|15A044 Open Immigration by Jim Davies, 7/16/2015
Most libertarians oppose immigration controls, but there's a notable exception: Professor Hans-Herman Hoppe, whose distinguished CV is shown here. It's great to have a top-rank scholar as an economics professor at UNLV who studied under Rothbard, is an Austrian and an anarcho-capitalist. I've read some of his articles on occasion and don't mind admitting to a degree of resultant brain strain.
He wrote recently here to support his view that open immigration is not a libertarian virtue, and the argument is lucid and interesting. He scorns advocates of free immigration as "Left Libertarians" and that is quite a comfort, for I was getting a bit concerned lest I was veering too far to the Right; he says we fail to recognize property rights; that "if all places are already occupied, all migration is migration by invitation only." Okay, no argument. You knock on my door, you can enter only if I say so. Provided, of course, that my "occupation" is rightful, that I'm not a mere squatter.
Further, Hoppe recognizes that a great deal of the land area called the "USA" is so-called "public land", not owned by real people at all, but is just occupied by government. Quite right; but after that is where he and I part company.
As he says, immigrants would have a right to move into public land only if it were "akin to open frontier, with free and unrestricted access" but he asserts that there is no such area. "Public land", he says, may have been acquired illegitimately by prior expropriations, but for all that "It has been funded through local, regional, national or federal tax payments, and it is the payers of these taxes, then, and no one else, who are the legitimate owners of all public property." [Emphasis added.]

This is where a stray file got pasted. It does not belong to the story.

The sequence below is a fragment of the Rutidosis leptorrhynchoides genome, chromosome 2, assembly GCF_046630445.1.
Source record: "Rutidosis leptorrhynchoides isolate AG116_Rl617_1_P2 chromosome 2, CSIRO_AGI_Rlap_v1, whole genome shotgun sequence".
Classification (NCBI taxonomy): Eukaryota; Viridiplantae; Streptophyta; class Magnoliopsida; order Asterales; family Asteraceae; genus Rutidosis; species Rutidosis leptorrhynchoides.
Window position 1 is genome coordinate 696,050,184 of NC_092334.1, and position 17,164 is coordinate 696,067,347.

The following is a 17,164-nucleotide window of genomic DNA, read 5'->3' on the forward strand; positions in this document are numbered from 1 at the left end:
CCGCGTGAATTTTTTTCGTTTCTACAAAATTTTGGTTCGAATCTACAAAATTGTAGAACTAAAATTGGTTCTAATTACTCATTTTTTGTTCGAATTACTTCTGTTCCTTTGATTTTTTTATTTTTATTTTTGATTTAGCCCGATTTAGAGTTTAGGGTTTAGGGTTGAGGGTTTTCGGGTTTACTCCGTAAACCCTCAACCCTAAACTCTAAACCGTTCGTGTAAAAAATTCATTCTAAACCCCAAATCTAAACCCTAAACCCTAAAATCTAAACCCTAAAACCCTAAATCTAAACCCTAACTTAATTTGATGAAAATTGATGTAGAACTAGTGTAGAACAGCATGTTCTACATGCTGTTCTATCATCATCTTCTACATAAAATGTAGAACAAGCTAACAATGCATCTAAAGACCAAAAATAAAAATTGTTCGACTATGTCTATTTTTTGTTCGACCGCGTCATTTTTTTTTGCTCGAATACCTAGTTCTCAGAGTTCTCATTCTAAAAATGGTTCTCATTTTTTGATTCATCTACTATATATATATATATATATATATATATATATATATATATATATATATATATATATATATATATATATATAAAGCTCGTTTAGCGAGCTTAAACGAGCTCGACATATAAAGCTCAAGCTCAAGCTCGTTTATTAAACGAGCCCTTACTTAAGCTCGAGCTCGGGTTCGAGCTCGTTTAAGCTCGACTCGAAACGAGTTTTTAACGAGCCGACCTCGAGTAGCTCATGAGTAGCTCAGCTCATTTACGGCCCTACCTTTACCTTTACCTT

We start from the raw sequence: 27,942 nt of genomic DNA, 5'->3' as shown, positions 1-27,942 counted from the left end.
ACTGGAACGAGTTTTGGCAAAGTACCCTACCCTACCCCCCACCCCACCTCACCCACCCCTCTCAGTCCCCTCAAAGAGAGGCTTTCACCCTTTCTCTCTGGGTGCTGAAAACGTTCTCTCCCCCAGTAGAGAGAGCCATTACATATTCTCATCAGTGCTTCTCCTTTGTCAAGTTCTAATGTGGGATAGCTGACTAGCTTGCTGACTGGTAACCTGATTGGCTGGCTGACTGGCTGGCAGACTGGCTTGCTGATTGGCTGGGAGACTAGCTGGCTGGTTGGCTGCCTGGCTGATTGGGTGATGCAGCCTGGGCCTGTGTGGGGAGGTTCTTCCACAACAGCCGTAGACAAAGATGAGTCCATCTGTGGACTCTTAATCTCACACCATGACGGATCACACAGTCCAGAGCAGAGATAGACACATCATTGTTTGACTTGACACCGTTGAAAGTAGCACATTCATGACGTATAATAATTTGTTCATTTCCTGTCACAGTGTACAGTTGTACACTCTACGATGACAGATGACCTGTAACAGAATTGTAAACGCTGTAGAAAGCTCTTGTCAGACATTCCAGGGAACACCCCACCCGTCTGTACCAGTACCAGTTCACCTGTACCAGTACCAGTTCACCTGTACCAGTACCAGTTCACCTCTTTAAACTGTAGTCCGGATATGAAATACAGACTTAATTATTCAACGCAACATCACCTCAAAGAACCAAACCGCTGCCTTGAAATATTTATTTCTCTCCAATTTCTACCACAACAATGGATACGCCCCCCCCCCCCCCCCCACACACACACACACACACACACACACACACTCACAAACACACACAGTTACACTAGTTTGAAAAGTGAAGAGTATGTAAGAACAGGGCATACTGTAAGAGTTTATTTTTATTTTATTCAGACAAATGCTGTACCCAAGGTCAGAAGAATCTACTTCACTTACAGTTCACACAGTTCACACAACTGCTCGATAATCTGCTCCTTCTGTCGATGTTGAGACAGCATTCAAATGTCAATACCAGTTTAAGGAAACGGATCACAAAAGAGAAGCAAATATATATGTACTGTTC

As I see it that is not true, for it firstly requires "public property" to be rescued from its proper status as an oxymoron. As I showed in Owning Land, ownership means valid control. Existing parcels can be properly transferred between owners, while wilderness land can be acquired by claiming and working it; but government never did either. Therefore "public land" is not a valid use of the English language. Such land is occupied by government, but owned by nobody.